REVIEW: THE CHILD, BY FIONA BARTON

As an old house is demolished in a gentrifying section of London, a workman discovers a tiny skeleton, buried for years. For journalist Kate Waters, it’s a story that deserves attention. She cobbles together a piece for her newspaper, but at a loss for answers, she can only pose a question: Who is the Building Site Baby?

As Kate investigates, she unearths connections to a crime that rocked the city decades earlier: A newborn baby was stolen from the maternity ward in a local hospital and was never found. Her heartbroken parents were left devastated by the loss.

But there is more to the story, and Kate is drawn—house by house—into the pasts of the people who once lived in this neighborhood that has given up its greatest mystery. And she soon finds herself the keeper of unexpected secrets that erupt in the lives of three women—and torn between what she can and cannot tell…

My Thoughts: Slowly the three women who are central to the story in The Child are revealed to us in bits and pieces. We do not know what, if anything, connects them. But they are all struck by the news of the infant. A baby that has been buried on the site for a number of years. The story takes us from the present to the past through alternating narrators, who show us moments in their lives and offer up thoughts, feelings, and clues to their histories.

Emma Massingham Simmonds is struggling every day, her mind a mess of anxieties, dark thoughts, and nightmares. Her husband Paul takes care of her, and she works at home as a book editor. But her conflicted relationship with her mother Jude seems to be at the heart of her emotional angst, and she has dark secrets that come to her in nightmares.

Angela Irving is still heartbroken over her lost infant Alice. Her husband and other children have given up on her constant grief. But she hangs onto her hope. Something about the buried baby calls to her.

Jude, Emma’s mother, seems worried about what might be discovered about that baby, and her mind flits to memories of her great love for a man named Charlie…and then her relationship with a professor named Will Burnside, whom she cannot forget. She seems to blame Emma for losing these “loves of her life.”

Kate Waters, the reporter, is such an interesting character who searches for answers, interviews people who lived in the neighborhood where the baby was found, and gradually finds herself drawn more and more to the women who all seem to have a personal interest in the story. Her ferocious pursuit despite discouraging moments kept me intrigued, as she met with numerous characters, many of whom were troubling and sometimes unreliable.

I loved watching how she pushed ahead to find the answers…and then, just when I thought she had it all figured out, a startling twist turned everything upside down. Suddenly, out of the confusion, the clarity came. An unputdownable novel that earned 5 stars.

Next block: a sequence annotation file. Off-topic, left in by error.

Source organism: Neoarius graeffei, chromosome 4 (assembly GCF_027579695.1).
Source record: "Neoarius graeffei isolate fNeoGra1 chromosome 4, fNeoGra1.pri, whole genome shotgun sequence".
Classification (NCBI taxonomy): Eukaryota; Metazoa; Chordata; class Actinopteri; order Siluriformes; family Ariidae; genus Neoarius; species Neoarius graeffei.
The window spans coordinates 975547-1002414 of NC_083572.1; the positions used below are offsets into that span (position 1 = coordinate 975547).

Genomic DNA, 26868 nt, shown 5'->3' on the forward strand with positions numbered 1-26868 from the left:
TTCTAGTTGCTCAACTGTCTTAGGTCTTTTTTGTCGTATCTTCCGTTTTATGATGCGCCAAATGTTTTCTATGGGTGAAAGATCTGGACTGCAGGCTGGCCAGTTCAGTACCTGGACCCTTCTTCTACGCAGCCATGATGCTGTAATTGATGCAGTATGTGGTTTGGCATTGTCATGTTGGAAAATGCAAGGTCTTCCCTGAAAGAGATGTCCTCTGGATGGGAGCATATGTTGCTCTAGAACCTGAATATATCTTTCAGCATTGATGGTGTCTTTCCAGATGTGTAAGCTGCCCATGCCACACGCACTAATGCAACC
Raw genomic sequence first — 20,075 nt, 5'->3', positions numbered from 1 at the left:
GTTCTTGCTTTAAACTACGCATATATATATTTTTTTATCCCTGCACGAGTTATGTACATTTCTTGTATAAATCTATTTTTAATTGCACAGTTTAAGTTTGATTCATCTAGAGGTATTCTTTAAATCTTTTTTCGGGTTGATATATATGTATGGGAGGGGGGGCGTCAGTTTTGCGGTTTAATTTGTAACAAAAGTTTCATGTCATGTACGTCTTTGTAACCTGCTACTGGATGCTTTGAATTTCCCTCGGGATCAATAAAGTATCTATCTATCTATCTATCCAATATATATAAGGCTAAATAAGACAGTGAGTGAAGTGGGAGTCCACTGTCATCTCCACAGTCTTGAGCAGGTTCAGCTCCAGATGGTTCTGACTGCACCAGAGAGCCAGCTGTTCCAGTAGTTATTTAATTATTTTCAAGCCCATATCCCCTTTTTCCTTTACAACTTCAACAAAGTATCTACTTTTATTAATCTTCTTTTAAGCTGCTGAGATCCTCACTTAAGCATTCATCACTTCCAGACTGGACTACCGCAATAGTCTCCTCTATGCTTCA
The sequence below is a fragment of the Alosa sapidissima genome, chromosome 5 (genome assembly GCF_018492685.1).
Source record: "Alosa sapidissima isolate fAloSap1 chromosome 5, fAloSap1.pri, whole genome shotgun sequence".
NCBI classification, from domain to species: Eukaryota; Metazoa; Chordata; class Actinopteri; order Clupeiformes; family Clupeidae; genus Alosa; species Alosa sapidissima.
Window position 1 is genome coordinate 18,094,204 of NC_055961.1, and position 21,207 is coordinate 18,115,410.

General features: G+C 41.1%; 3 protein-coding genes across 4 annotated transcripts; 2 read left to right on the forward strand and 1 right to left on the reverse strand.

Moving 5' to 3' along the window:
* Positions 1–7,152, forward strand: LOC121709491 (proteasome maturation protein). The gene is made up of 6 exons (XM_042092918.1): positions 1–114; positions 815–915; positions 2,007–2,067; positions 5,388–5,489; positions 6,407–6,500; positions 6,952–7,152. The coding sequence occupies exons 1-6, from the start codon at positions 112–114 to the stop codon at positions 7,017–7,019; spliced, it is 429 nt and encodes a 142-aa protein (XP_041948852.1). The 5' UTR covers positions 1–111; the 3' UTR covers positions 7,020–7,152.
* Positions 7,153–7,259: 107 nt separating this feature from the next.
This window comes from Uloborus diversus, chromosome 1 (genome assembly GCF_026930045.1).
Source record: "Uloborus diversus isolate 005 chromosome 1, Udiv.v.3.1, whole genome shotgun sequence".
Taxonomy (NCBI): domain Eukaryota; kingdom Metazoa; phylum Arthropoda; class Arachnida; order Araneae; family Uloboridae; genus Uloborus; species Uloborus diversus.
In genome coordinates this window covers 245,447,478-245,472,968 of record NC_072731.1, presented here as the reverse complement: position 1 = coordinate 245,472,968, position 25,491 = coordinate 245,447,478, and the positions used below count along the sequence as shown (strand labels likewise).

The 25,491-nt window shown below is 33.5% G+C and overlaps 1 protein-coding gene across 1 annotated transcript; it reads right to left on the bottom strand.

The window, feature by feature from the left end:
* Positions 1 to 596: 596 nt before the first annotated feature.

***

REVIEW: NELL, BY NANCY THAYER

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Nell and Marlow St. John had been a golden couple: he, a famous director, and she, a talented actress. Could their life get any better? But then the children came along. First, Jeremy, and two years later, Hannah.

Life gradually changed for them, and then, unexpectedly, Marlow left Nell for her best friend Charlotte. In some ways, she felt more betrayed by Charlotte than she did by Marlow.

Five years later, Nell is still alone, struggling financially, working in a high end boutique in Cambridge, and moving from one lover to another, never seeming to find The One. She just wants to love someone, and have him love her in return. Is that too much to ask?

When Nell’s boss Elizabeth asks her to manage the boutique on Nantucket for the summer, it seems impossible, but when Marlow agrees to take the children for two months, Nell sighs with relief.

Finding her groove on the island comes quickly, and almost immediately, she meets Andy Martindale. They quickly connect and he seems to be everything Nell has been looking for.

But why, after almost three months on the island, spending every free moment with him, has Andy not talked about a future together? Could her boss’s warnings have been true? That Andy is unable to make a commitment?

Nell is a very introspective tale narrated by the MC, a divorced woman struggling with single parenting, supporting herself, and trying to find love again. The story is set in New England, mainly in Arlington, Cambridge, and Nantucket, sometime in the 1980s. The themes are familiar, but Nell’s voice is very appealing. She could seem a bit narcissistic, focused on her issues constantly, but remember that this was set in a time before social networking, online groups, and all that those connections can bring. Isolation is more complete in such an era, and instead of writing a blog, a woman like Nell is forced to introspection during her time alone.

Which is why this story engaged me. Nell’s dilemma is an age old one, not easily corrected, and without the connections most of us take for granted these days. As I headed toward the book’s end, I suspected that Nell’s solution would probably be one of acceptance. And living in the moment rather than projecting into the future. But could there be surprises ahead?

While the book was not my favorite by this author, it had the ingredients I have come to count on: delving into familiar issues, while showing the reader what the life of the characters looks like, from all the messy details of daily life to the flaws and foibles that make us able to relate to them. A little predictable, but comforting, this one earned 4 stars.